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What is saturated fat?

The term "saturated" is not a reference to how densely fatty something is, but instead refers to the amount of hydrogen that is in a fat molecule.

Fat molecules are made up of hydrogen, oxygen and carbon. When the open slots in a molecule are filled with hydrogen, then the fat is hydrogen saturated - or saturated, for short.

Hydrogenation is what makes oil a solid at room temperature, as in the case of margarine, and preserves it longer on store shelves.

The difference between a "saturated" or a "trans" fat refers primarily to the arrangement of the carbon and hydrogen atoms. In saturated fats, the placement makes molecules bend; in trans fat, it keeps them straight.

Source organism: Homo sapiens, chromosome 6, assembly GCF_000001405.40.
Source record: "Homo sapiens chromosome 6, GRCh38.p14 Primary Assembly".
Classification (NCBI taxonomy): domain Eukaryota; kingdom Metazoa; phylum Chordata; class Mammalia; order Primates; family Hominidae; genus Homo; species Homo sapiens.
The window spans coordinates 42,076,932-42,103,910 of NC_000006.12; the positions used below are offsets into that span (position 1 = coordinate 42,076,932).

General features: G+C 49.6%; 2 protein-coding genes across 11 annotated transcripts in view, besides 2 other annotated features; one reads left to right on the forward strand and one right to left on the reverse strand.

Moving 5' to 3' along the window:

The health difference is much bigger than the chemical difference.

Continue Learning about Fats

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Important: This content reflects information from various individuals and organizations and may offer alternative or opposing points of view. It should not be used for medical advice, diagnosis or treatment. As always, you should consult with your healthcare provider about your specific health needs.